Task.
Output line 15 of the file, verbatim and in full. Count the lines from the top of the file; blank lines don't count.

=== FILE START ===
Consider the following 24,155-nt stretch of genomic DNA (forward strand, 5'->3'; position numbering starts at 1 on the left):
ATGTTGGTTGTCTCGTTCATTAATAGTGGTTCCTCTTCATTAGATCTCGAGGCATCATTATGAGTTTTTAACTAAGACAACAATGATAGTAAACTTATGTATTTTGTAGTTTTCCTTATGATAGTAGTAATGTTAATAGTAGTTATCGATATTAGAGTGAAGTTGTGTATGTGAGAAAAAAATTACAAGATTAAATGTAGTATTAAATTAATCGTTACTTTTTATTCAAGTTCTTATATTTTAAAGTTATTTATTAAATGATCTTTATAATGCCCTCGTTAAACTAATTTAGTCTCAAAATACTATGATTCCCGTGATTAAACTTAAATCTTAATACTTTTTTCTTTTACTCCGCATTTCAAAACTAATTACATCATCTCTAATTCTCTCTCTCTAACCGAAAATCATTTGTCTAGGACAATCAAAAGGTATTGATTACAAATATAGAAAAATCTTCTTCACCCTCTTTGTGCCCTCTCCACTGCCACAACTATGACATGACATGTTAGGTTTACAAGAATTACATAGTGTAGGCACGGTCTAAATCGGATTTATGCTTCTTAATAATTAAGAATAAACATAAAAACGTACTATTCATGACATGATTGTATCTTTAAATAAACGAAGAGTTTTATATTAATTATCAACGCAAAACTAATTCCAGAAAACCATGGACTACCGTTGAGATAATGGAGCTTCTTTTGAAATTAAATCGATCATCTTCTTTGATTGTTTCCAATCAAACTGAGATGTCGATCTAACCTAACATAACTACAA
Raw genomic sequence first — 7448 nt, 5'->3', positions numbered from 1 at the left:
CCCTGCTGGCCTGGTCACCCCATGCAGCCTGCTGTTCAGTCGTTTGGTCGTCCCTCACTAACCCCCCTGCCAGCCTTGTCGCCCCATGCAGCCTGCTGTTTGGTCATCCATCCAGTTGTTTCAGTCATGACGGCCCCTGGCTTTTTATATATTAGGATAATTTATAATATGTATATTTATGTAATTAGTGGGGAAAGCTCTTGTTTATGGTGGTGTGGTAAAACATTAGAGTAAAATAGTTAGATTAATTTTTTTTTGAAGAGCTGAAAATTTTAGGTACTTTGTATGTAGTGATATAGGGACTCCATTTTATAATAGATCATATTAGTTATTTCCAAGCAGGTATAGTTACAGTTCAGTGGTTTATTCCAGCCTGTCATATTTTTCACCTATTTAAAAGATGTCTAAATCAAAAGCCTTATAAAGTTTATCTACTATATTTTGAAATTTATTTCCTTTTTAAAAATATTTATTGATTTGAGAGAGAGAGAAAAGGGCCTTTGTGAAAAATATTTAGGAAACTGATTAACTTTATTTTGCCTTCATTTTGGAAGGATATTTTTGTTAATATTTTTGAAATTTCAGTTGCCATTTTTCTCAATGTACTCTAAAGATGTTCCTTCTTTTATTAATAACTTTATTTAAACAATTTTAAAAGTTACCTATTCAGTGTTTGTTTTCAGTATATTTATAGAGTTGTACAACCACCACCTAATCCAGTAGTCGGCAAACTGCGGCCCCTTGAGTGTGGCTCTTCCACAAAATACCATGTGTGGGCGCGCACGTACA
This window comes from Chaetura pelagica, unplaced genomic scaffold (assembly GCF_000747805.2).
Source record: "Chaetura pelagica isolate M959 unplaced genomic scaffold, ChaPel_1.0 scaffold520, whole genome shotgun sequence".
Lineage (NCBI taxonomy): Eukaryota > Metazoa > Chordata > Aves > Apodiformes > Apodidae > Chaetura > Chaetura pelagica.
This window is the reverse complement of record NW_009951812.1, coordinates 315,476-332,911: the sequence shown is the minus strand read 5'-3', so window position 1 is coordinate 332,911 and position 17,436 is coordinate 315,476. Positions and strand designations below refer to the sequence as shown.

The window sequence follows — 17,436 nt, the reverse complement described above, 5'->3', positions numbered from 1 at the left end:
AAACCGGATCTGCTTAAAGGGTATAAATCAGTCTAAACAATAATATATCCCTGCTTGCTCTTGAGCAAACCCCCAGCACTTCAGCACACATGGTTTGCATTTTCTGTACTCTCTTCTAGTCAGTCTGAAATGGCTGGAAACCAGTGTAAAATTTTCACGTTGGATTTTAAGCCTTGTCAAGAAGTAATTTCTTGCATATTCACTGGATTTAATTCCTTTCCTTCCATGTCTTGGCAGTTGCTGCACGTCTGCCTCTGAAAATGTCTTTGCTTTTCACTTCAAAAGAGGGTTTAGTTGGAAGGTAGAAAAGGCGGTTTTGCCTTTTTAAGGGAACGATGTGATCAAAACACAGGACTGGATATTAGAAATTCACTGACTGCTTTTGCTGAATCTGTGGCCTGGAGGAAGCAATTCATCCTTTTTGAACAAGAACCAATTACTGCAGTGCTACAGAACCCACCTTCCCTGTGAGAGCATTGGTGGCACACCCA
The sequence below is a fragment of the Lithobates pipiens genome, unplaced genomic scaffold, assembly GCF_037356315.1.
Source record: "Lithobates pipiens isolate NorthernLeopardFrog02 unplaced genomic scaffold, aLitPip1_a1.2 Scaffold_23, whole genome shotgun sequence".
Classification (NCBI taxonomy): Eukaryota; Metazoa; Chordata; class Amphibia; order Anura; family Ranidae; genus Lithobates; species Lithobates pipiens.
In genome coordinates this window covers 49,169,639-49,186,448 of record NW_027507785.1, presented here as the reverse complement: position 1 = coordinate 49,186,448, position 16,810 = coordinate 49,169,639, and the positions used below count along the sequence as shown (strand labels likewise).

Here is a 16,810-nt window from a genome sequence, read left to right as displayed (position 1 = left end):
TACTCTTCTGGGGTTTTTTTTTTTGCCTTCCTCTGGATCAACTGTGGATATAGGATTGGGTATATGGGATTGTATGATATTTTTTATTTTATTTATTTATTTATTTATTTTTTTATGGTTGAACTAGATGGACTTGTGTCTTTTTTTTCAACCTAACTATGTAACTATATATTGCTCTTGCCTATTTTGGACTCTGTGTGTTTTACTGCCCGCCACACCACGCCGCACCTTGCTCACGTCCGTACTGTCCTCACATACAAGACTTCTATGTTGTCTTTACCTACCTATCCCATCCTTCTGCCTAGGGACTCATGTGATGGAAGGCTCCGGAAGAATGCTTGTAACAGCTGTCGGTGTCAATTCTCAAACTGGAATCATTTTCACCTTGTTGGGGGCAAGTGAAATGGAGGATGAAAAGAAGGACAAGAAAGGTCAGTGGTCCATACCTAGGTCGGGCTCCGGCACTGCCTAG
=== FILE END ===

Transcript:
Here is a 16,810-nt window from a genome sequence, read left to right as displayed (position 1 = left end):